an entrusting mind

Last night at the Tsukiji Hongwangi Jodo Shinshu Temple in Tokyo, Rev. Youmyou Kadono spoke on the theme of “The most important Jodo Shinshu teaching: an entrusting mind”. And he told a story from his own life many years ago, as a young parent on a day trip with his daughter to Disneyland in Florida.

His child was really excited about seeing Mickey and all his pals, so much so that as soon as Mickey appeared she ran off towards him and was soon lost in the crowd. Rev. Kadono ran to catch up, but his daughter, aware that she was now lost and separated from her parents, had burst into tears.

“Don’t worry,” Rev. Kadono said, bending down to pick her up, “I’m here, I’ve got you. And if you get lost again,” he said, “just stay where you are, stay calm, I’ll be right there, I’ll find you.” Sure enough, later in the day she ran off again, and again got lost. This time though, when Rev. Kadono found his child, she was perfectly calm, simply trusting that he’d soon be there.

“This”, Rev.Kandono said, “is the everyday benefit of the entrust mind, the mind that rests in faith” and it reminded me at once of Daehaeng Sunim’s teaching on entrusting. “Entrust everything to Juingong: entrust the things you understand and the things you don’t understand, entrust happiness and entrust suffering, entrust poverty and entrust disease.”

I know Japanese Pure Land is not Korean Zen, and some might think me mistaken for mixing the two, but this is how my path is, and I can’t help but be delighted by it. After all, as Daehaeng Sunim writes just a few lines later: “Don’t try to take care of things by relying upon theories, sutras, clever words, or other people’s ideas. Instead, just let go while believing that only Juingong can solve it.”

The great saving power of all Buddhas
becomes the saving power of my one mind.
With it I can live every day
free of entanglements.
So wonderful!
 – A Thousand Hands of Compassion 

5 thoughts on “an entrusting mind”

  1. lovely post. The example uses both rational thought (telling the little girl to stay where she is, if she gets lost again) and faith or “entrusting”. We don’t abandon the helpful use of our minds.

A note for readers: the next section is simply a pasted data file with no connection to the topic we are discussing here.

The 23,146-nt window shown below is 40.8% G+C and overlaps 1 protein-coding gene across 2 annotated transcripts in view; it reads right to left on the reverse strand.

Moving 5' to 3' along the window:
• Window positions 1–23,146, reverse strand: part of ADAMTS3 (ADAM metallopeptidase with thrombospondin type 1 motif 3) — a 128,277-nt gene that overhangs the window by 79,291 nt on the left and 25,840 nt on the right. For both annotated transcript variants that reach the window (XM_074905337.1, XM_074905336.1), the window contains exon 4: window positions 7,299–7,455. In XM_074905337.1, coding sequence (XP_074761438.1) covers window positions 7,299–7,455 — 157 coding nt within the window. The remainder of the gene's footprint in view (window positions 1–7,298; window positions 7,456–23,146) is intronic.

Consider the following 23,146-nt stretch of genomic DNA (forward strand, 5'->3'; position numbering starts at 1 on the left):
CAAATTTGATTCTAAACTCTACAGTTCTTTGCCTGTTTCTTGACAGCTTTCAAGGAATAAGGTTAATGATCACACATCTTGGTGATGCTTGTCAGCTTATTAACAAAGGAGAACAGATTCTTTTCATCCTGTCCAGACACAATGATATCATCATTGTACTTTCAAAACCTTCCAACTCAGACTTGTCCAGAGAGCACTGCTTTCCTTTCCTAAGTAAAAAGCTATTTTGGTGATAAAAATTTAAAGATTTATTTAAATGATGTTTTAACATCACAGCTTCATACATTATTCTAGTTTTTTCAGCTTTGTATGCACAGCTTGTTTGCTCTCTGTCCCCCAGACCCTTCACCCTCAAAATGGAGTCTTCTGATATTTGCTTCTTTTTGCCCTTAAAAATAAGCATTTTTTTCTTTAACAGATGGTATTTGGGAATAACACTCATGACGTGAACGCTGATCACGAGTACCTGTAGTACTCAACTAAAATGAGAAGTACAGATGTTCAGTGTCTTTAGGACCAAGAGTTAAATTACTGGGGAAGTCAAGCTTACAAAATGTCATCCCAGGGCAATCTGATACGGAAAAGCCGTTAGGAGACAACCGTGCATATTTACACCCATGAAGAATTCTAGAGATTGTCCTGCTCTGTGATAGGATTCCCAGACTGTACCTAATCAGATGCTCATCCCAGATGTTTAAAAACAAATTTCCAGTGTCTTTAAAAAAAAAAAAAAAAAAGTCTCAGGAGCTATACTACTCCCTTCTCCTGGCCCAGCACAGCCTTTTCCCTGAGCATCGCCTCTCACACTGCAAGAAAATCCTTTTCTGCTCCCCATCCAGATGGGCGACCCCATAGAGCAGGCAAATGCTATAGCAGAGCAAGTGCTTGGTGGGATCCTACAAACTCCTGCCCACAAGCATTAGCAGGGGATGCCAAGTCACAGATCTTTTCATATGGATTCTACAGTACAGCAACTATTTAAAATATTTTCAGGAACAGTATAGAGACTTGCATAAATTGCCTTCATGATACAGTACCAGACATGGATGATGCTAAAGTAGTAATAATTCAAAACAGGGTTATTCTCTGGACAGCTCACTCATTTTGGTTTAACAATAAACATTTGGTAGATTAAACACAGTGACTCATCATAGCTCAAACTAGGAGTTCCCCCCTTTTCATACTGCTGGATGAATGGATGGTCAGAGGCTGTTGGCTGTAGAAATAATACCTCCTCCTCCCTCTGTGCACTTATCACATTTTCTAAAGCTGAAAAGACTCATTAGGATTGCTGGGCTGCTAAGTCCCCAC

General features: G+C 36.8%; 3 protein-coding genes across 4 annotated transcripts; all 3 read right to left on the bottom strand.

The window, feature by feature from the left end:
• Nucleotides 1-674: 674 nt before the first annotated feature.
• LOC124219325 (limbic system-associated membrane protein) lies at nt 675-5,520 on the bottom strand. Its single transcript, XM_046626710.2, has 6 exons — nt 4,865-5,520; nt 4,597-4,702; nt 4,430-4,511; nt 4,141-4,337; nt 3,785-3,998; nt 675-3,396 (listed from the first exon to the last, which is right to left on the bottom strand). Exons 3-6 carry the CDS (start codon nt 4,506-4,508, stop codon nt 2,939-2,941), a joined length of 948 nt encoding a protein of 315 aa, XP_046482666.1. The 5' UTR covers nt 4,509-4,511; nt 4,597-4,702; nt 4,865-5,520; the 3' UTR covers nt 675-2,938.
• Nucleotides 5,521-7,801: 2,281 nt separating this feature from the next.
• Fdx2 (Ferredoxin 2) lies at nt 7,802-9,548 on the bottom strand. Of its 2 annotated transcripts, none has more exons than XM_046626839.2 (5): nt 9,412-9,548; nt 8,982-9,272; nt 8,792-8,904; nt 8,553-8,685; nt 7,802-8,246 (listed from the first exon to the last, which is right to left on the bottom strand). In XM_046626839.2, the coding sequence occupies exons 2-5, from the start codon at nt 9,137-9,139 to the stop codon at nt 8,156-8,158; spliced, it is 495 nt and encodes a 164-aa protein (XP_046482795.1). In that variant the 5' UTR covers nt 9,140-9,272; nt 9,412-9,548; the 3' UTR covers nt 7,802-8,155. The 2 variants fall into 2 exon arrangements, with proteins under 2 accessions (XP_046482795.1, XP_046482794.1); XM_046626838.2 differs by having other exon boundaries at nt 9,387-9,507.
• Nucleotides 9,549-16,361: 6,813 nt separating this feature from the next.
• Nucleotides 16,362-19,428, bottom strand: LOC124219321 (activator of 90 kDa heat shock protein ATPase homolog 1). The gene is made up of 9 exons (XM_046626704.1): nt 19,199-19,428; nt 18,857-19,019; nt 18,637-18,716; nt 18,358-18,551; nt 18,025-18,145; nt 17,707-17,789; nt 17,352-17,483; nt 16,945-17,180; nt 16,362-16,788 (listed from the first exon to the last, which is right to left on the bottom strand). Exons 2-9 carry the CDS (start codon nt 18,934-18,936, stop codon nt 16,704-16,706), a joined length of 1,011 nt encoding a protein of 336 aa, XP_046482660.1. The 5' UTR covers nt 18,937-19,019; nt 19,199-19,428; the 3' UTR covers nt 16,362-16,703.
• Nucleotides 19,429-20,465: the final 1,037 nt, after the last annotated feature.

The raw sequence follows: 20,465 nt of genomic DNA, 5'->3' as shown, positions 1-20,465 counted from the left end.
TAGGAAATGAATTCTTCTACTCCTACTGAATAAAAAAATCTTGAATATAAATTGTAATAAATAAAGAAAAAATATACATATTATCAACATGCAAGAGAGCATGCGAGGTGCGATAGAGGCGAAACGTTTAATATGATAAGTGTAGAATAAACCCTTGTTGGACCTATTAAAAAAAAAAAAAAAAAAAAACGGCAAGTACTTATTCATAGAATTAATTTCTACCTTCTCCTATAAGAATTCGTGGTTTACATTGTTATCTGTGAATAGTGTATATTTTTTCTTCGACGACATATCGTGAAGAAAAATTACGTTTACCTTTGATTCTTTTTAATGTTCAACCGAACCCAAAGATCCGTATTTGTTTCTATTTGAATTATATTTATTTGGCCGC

To entrust everything, this is such a good reminder, something I forget when things don’t go well.]. My old Zen teacher would remind me that “the world was not out to get me” when something “bad” happened. Yes, entrust.

    And in to your comment of mixing traditions, for me, it’s all one Dharma.

  2. Thank you for sharing that lesson, it’s full of meaning. While I think I can appreciate the gyst of it, something troubles me, as I found often the case to be with religion.

    Aren’t we falling here for a classical Wittgensteinian trap when we start talking about the trusting feeling of a child on her father’s almost supranatural power to find her, her trust in her father’s love, even she herself wouldn’t probably know that this is really her feeling with the action of “entrusting” something to somebody, in this case suffering, setbacks, etc.?

    Although one might be tempted to say “it doesn’t matter” I think there are many differences, that constitute a fundamental difficulty to extrapolate the situation. Let’s imagine a kid that is about to be beaten at school by bullies the following day. He comes to his dad and entrusts it to him, but he can’t really prevent it from happening. I am sure that the kid will be better off knowing his father loves him and feels for him, but one can see how the story rings a different tone.

    I am sorry to bring a rather bleak note to the debate, really am, but at this point I don’t think this is trusting idea is getting through to me. I would appreciate refutation, however…

  3. Funny. Some things happened yesterday that were somewhat of a setback to the project I am working on this past year.

    My attitude is constantly positive/can do/will do, yet I remarked to my girlfriend that I am frustrated. I went on to inform her that I am not quitting, rather I am more determined to find the correct way and succeed. All in all, my frustration was disconcerting.

    Here I am reminded how always when times are challenging I have always come through successfully by calming down. Calming myself and relaxing into the situation fully with confidence and faith … a solution will be provided, or an action or path will be discovered that will ensure my success. This process has NEVER failed me.

    I would have gotten around to it eventually. This post just hastened the realization.

    g- ;-))

    “Everything happens for a reason and a purpose that serves us”

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